Most gemstones are priced according to weight. The exceptions are some carvings and cabochons, which may be sold by the piece rather than by the carat, since the work required to produce them exceeds the cost of the material. But for the vast majority of gemstones, the price is computed on a per carat basis. One gemstone carat is 200 mg. Don't confuse carat, a measure of weight, with karat, a measure of gold purity.
The price per carat of different gemstones can vary enormously, literally from $1 a carat to tens of thousands. Many factors influence the price per carat. Here is a concise summary of the 10 factors that determine gem prices:
Some gemstone varieties -- such as sapphire, ruby, emerald, tsavorite garnet, tanzanite, spinel and alexandrite -- command a premium price in the market, due to their superior gemstone characteristics and rarity. Other varieties, such as many types of quartz, are abundant in many locations around the world, and prices are much lower. But while the gem variety sets a general price range for a stone, the characteristics of the specific gem also have a major effect on the price per carat.
In colored gemstones it is color that is the single most important determinant of value. Ideal colors vary by gem variety of course, but generally the colors that are most highly regarded are intense, vivid and pure. Gems that are too light or too dark are usually less desirable than those of medium tones. Thus a rich cornflower blue color in sapphire is more valuable than an inky blue-black or a pale blue.
A gemstone that is perfectly clean, with no visible inclusions, will be priced higher. In general, the cleaner the stone, the better it's brilliance. So while it is true that the higher the clarity grade, the higher the value of the gem, inclusions that don't interfere with the brilliance and sparkle of a gem will not affect its value significantly. Note also that some gems, such as emerald, always have inclusions.
Gemstones should be cut with proper proportions to maximize the light that is returned to the eye. But gem cutters or lapidaries often have to make compromises when cutting a particular piece of material. If the gem color is quite light, cutting a deeper stone will provide a richer color. Conversely, a dark tone can be lightened by making a shallower cut. But in every case, the facets should meet cleanly and the surface should be well polished with no scratches.
For some gemstone varieties, such as quartz, the price per carat is fairly constant as the weight of the stone increases. But in the case of many rarer gems, price does not increase in a linear way as the weight increases. Indeed for some gems, such as diamonds, the price per carat can increase exponentially as the carat size increases. According to this formula, a 1 carat stone may cost $1,000 while a 2 carat stone may cost $4,000. Though the formula is rarely so exact, good quality sapphires and rubies in larger sizes do tend to have a much higher per carat price.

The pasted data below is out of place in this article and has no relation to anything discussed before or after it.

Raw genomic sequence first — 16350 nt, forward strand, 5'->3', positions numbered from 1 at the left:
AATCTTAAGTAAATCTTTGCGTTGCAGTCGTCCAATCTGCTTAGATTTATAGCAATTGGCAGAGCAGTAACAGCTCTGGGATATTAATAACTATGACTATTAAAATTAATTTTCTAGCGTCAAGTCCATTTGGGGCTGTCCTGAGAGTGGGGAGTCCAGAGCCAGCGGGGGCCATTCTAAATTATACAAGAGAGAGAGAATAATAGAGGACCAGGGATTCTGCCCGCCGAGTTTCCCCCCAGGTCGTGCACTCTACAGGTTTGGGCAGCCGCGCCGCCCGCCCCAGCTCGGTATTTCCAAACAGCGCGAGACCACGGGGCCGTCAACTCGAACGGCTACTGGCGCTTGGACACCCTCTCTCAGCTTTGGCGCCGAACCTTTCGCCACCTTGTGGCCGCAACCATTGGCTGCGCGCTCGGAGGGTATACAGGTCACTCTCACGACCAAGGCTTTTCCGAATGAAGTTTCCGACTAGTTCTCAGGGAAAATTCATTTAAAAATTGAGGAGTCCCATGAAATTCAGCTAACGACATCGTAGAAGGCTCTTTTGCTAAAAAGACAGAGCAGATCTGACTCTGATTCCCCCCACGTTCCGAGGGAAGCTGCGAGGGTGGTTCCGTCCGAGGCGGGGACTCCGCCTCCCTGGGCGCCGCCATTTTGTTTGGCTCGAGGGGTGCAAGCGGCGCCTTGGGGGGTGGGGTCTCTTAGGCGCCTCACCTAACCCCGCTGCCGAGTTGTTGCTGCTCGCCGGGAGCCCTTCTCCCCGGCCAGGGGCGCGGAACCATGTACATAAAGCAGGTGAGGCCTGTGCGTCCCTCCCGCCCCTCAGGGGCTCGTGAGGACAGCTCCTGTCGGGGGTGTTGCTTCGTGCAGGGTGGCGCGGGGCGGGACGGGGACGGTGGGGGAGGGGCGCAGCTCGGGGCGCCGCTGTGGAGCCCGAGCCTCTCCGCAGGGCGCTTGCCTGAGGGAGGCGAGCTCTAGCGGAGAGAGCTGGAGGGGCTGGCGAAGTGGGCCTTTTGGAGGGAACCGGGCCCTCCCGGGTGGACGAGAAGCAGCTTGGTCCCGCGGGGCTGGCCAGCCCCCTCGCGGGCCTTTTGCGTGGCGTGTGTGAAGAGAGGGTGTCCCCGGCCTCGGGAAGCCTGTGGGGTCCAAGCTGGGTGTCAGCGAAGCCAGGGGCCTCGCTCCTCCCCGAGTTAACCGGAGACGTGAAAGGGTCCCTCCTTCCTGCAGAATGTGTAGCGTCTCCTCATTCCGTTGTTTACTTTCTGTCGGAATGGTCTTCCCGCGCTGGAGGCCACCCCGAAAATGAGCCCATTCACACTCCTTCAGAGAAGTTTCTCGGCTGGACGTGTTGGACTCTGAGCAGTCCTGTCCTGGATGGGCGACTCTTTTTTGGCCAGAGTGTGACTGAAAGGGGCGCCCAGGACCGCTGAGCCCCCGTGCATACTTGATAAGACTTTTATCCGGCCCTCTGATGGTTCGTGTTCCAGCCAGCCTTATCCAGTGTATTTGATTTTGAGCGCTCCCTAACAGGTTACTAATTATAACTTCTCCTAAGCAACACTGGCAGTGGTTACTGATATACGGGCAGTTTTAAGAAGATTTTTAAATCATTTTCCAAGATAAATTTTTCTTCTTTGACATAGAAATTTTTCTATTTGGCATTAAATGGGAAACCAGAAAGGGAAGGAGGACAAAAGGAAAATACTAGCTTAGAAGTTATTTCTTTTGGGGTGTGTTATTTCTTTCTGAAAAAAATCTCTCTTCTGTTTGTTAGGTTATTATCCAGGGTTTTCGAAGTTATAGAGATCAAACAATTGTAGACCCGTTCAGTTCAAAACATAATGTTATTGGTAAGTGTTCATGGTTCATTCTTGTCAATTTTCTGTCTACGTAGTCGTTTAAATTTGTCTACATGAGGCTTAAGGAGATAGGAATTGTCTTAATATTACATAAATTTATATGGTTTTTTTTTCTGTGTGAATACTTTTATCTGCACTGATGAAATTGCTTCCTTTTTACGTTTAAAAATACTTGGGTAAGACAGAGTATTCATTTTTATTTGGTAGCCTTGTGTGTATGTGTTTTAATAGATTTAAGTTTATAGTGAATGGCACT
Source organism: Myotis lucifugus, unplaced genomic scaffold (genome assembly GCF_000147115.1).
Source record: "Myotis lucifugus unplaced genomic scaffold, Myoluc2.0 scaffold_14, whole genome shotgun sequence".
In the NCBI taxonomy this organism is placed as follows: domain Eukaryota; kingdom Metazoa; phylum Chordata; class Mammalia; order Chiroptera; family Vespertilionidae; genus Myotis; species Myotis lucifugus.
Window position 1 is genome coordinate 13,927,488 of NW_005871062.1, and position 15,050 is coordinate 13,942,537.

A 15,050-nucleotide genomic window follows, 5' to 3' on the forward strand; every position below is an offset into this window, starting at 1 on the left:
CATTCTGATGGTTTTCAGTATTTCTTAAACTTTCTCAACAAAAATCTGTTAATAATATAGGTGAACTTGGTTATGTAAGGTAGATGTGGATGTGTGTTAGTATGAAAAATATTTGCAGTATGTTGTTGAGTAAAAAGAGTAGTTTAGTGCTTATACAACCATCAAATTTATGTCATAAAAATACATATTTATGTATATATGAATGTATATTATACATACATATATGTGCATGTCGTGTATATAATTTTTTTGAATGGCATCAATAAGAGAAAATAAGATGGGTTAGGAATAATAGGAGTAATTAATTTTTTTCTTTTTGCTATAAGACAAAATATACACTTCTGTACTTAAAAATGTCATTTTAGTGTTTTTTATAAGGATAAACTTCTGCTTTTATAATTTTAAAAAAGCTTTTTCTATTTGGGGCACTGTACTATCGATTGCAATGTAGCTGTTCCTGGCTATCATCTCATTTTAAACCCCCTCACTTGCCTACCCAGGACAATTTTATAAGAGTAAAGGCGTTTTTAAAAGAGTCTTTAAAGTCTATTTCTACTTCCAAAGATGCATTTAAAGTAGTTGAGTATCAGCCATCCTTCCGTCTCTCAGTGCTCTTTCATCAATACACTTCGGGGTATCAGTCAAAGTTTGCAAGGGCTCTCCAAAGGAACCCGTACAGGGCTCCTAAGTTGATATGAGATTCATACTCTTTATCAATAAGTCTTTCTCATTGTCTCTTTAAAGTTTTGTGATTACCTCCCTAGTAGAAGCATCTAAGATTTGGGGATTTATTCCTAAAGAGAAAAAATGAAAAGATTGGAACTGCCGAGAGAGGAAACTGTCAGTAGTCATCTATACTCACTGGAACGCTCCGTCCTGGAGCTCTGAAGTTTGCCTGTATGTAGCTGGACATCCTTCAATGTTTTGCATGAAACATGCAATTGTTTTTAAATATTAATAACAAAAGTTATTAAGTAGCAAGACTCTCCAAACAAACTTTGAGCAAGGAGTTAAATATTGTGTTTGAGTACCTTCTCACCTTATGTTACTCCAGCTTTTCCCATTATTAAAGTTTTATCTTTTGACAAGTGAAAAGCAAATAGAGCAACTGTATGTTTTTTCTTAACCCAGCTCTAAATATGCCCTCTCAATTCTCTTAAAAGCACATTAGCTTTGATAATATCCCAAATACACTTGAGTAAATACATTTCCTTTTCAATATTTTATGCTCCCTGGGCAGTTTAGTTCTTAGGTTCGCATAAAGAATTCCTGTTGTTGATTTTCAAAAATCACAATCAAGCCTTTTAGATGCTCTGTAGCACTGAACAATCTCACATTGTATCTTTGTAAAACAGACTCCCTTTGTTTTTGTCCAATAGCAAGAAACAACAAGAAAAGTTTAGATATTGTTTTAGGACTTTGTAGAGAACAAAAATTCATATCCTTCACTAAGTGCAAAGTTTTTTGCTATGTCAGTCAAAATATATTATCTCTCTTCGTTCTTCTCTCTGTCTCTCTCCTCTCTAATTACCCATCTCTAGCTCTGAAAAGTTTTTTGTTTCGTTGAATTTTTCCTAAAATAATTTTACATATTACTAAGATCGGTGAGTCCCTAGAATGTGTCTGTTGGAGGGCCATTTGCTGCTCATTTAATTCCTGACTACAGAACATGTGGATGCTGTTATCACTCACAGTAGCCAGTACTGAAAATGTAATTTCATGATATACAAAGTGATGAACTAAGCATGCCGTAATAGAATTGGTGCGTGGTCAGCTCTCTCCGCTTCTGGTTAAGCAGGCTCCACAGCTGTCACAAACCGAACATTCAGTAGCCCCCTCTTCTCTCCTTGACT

Not only are larger stones more expensive, but gems cut in stock sizes -- what are known in the trade as calibrated sizes -- also tend to be more expensive. This is because more material has to be removed to achieve the calibrated size.
Some shapes tend to be priced higher than others, in part because of demand and in part because of material issues in cutting the specific shape. In general, round gems tend to command a premium in the market. Rounds are much less common than ovals, since ovals are usually cut to preserve as much weight of the raw material as possible. Cutting a round gem normally requires a greater loss of the rough stone, and for very expensive materials like sapphire, ruby, alexandrite and others, this can have a significant effect on price.
Gem treatments such as heating, fracture-filling, irradation and diffusion significantly improve the appearance of many gemstones, and these treatments are now routine for many commercial-grade stones. A treated stone is always less expensive than a similar untreated stone. But most of the stones that are routinely treated -- such as ruby and sapphire -- are now very rare in untreated form, and the untreated stones fetch a market price out of the reach of most consumers. If you prefer to buy an untreated stone, you do have many choices. A number of popular gems, such as tourmaline, spinel, amethyst and garnet are almost never treated.
Strictly speaking, a fine natural gem is a fine gem, regardless of its country or region of origin. The reality of the market is that certain gem varieties from locations such as Burma, Kashmir, Sri Lanka and Brazil, command a premium price in the market. It is difficult to say whether this premium is justified, especially with so many fine gems coming from Africa.
Some gems, such as blue sapphire, are always in fashion. But some gems become fashionable for short periods, with resulting price increases. Recently we've seen andesine labradorite and diaspore in the spotlight, and strong interest in rutilated quartz. Some very fine gems, such as natural spinel, actually have lower than expected prices because limited supply means that the gems are not promoted heavily in the market.
The gem trade is a business and everyone in the supply chain -- from the mine to the jewelry retailer -- is trying to turn a profit. Gemstones can pass through many hands on the way from the mine to the consumer, and the more brokers and distributors that handle the product, the higher the final price will be. So in fact the same gemstone may carry a price that varies by as much as 200%, depending on who you buy it from.